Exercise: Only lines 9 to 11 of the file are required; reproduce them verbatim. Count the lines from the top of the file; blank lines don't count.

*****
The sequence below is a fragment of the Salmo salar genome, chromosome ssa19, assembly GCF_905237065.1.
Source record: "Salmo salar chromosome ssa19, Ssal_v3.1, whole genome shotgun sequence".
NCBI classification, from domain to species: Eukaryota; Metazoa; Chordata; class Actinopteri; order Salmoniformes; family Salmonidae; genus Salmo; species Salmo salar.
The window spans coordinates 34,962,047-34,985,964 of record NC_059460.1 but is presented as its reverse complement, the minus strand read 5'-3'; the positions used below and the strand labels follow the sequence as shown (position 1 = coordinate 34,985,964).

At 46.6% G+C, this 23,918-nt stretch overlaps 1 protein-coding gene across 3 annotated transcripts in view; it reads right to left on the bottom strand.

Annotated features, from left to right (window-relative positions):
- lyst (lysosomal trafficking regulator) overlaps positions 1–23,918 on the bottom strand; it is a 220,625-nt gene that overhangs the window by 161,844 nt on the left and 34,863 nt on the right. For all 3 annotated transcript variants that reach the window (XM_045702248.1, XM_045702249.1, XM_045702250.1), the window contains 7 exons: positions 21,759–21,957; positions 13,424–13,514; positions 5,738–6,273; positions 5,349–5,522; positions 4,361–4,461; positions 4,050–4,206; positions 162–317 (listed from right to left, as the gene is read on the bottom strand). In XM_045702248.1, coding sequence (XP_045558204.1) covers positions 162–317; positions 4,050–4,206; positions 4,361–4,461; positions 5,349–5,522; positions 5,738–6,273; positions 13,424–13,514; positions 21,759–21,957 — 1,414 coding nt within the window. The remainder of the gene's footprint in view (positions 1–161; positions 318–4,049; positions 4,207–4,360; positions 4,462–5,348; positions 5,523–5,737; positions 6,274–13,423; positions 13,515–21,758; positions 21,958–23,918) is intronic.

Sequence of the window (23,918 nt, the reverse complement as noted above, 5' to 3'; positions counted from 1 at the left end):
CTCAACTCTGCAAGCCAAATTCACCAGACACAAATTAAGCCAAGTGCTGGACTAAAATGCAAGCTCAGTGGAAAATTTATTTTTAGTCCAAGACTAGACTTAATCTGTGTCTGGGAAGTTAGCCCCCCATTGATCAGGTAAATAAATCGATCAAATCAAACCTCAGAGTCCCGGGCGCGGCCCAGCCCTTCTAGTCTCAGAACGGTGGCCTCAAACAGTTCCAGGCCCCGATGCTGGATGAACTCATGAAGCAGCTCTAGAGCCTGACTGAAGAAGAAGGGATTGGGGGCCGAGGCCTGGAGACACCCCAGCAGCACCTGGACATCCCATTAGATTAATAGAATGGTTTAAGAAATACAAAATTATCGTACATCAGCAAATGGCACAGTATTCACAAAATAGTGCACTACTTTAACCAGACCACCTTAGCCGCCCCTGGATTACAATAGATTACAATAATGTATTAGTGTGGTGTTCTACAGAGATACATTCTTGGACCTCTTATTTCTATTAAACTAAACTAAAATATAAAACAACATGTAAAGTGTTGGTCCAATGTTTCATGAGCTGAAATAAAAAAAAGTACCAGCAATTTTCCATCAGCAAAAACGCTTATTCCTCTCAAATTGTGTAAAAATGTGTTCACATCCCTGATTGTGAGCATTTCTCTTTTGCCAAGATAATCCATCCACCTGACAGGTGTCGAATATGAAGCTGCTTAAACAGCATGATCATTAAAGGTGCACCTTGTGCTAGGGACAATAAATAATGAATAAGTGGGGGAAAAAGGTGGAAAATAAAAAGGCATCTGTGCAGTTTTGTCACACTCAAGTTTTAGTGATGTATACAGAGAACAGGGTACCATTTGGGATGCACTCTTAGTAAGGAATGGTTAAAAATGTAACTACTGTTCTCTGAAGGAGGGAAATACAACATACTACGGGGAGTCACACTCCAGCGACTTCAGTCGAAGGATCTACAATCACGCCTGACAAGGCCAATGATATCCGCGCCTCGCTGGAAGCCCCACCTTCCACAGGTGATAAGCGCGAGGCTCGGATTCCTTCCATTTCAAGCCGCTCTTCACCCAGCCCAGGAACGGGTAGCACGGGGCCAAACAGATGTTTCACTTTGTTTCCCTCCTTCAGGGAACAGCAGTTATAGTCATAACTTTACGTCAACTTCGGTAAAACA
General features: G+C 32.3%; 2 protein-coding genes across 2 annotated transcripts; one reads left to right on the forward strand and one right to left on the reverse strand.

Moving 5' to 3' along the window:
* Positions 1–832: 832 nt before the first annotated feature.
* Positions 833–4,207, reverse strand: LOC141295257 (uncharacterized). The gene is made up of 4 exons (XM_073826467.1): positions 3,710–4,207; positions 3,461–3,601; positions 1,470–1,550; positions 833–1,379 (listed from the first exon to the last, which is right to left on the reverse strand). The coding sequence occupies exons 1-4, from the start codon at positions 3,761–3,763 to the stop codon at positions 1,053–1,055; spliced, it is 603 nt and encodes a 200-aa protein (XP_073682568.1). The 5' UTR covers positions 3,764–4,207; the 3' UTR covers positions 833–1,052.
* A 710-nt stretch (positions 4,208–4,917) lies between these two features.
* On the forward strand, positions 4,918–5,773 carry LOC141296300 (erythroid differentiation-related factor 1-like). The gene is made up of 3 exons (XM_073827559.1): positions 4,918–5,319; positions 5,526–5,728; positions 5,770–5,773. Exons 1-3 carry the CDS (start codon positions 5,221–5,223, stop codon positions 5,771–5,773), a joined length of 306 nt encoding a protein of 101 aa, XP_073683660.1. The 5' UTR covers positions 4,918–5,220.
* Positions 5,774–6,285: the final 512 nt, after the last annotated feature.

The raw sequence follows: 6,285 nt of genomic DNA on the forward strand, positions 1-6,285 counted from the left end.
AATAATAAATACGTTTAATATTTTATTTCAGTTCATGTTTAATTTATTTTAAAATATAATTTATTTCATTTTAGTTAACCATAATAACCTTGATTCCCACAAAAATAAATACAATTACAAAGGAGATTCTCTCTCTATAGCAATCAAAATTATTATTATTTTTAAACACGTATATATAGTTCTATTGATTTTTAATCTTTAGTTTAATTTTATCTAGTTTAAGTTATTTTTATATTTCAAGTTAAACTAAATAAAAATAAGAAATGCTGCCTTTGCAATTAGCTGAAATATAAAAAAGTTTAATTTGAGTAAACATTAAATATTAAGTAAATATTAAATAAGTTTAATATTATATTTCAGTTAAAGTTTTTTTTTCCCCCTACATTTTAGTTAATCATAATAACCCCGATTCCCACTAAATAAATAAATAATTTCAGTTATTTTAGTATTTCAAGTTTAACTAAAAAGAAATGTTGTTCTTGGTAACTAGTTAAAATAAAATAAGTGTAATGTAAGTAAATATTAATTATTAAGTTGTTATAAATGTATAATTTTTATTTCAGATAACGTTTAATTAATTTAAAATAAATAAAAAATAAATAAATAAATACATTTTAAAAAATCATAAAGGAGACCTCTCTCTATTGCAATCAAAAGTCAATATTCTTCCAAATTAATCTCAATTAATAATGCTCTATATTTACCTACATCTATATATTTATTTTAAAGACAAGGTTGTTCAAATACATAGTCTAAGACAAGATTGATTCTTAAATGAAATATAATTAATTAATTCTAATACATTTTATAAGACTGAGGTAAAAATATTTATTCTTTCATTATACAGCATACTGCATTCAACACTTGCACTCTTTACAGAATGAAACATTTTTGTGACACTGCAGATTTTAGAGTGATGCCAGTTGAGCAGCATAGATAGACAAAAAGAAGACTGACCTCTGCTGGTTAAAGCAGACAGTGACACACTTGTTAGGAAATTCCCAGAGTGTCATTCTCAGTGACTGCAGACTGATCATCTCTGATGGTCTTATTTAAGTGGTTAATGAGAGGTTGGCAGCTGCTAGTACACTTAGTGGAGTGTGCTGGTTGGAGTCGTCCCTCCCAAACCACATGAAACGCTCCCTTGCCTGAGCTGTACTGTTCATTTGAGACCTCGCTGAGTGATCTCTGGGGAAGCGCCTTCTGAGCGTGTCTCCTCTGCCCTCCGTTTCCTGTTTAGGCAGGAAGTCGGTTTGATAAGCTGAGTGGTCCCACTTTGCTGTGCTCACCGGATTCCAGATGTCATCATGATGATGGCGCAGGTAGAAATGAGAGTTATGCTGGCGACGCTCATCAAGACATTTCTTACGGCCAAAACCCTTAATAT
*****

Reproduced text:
CTCAACTCTGCAAGCCAAATTCACCAGACACAAATTAAGCCAAGTGCTGGACTAAAATGCAAGCTCAGTGGAAAATTTATTTTTAGTCCAAGACTAGACTTAATCTGTGTCTGGGAAGTTAGCCCCCCATTGATCAGGTAAATAAATCGATCAAATCAAACCTCAGAGTCCCGGGCGCGGCCCAGCCCTTCTAGTCTCAGAACGGTGGCCTCAAACAGTTCCAGGCCCCGATGCTGGATGAACTCATGAAGCAGCTCTAGAGCCTGACTGAAGAAGAAGGGATTGGGGGCCGAGGCCTGGAGACACCCCAGCAGCACCTGGACATCCCATTAGATTAATAGAATGGTTTAAGAAATACAAAATTATCGTACATCAGCAAATGGCACAGTATTCACAAAATAGTGCACTACTTTAACCAGACCACCTTAGCCGCCCCTGGATTACAATAGATTACAATAATGTATTAGTGTGGTGTTCTACAGAGATACATTCTTGGACCTCTTATTTCTATTAAACTAAACTAAAATATAAAACAACATGTAAAGTGTTGGTCCAATGTTTCATGAGCTGAAATAAAAAAAAGTACCAGCAATTTTCCATCAGCAAAAACGCTTATTCCTCTCAAATTGTGTAAAAATGTGTTCACATCCCTGATTGTGAGCATTTCTCTTTTGCCAAGATAATCCATCCACCTGACAGGTGTCGAATATGAAGCTGCTTAAACAGCATGATCATTAAAGGTGCACCTTGTGCTAGGGACAATAAATAATGAATAAGTGGGGGAAAAAGGTGGAAAATAAAAAGGCATCTGTGCAGTTTTGTCACACTCAAGTTTTAGTGATGTATACAGAGAACAGGGTACCATTTGGGATGCACTCTTAGTAAGGAATGGTTAAAAATGTAACTACTGTTCTCTGAAGGAGGGAAATACAACATACTACGGGGAGTCACACTCCAGCGACTTCAGTCGAAGGATCTACAATCACGCCTGACAAGGCCAATGATATCCGCGCCTCGCTGGAAGCCCCACCTTCCACAGGTGATAAGCGCGAGGCTCGGATTCCTTCCATTTCAAGCCGCTCTTCACCCAGCCCAGGAACGGGTAGCACGGGGCCAAACAGATGTTTCACTTTGTTTCCCTCCTTCAGGGAACAGCAGTTATAGTCATAACTTTACGTCAACTTCGGTAAAACA
General features: G+C 32.3%; 2 protein-coding genes across 2 annotated transcripts; one reads left to right on the forward strand and one right to left on the reverse strand.

Moving 5' to 3' along the window: